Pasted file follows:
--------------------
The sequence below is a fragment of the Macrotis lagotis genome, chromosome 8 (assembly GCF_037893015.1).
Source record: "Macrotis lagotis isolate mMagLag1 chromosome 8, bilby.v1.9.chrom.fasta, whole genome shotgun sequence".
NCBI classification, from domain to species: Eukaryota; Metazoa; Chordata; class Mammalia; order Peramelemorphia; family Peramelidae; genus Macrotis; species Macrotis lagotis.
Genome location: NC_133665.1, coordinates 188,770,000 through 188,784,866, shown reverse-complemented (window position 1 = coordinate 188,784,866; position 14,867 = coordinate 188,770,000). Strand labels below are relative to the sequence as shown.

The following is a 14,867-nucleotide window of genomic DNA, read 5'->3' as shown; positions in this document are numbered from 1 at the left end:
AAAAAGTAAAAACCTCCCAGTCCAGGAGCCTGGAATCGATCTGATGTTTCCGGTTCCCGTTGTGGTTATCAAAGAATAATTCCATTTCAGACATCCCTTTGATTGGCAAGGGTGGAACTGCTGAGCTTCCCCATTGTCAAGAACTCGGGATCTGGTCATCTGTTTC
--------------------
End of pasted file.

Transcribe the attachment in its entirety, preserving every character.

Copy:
The sequence below is a fragment of the Macrotis lagotis genome, chromosome 8 (assembly GCF_037893015.1).
Source record: "Macrotis lagotis isolate mMagLag1 chromosome 8, bilby.v1.9.chrom.fasta, whole genome shotgun sequence".
NCBI classification, from domain to species: Eukaryota; Metazoa; Chordata; class Mammalia; order Peramelemorphia; family Peramelidae; genus Macrotis; species Macrotis lagotis.
Genome location: NC_133665.1, coordinates 188,770,000 through 188,784,866, shown reverse-complemented (window position 1 = coordinate 188,784,866; position 14,867 = coordinate 188,770,000). Strand labels below are relative to the sequence as shown.

The following is a 14,867-nucleotide window of genomic DNA, read 5'->3' as shown; positions in this document are numbered from 1 at the left end:
AAAAAGTAAAAACCTCCCAGTCCAGGAGCCTGGAATCGATCTGATGTTTCCGGTTCCCGTTGTGGTTATCAAAGAATAATTCCATTTCAGACATCCCTTTGATTGGCAAGGGTGGAACTGCTGAGCTTCCCCATTGTCAAGAACTCGGGATCTGGTCATCTGTTTC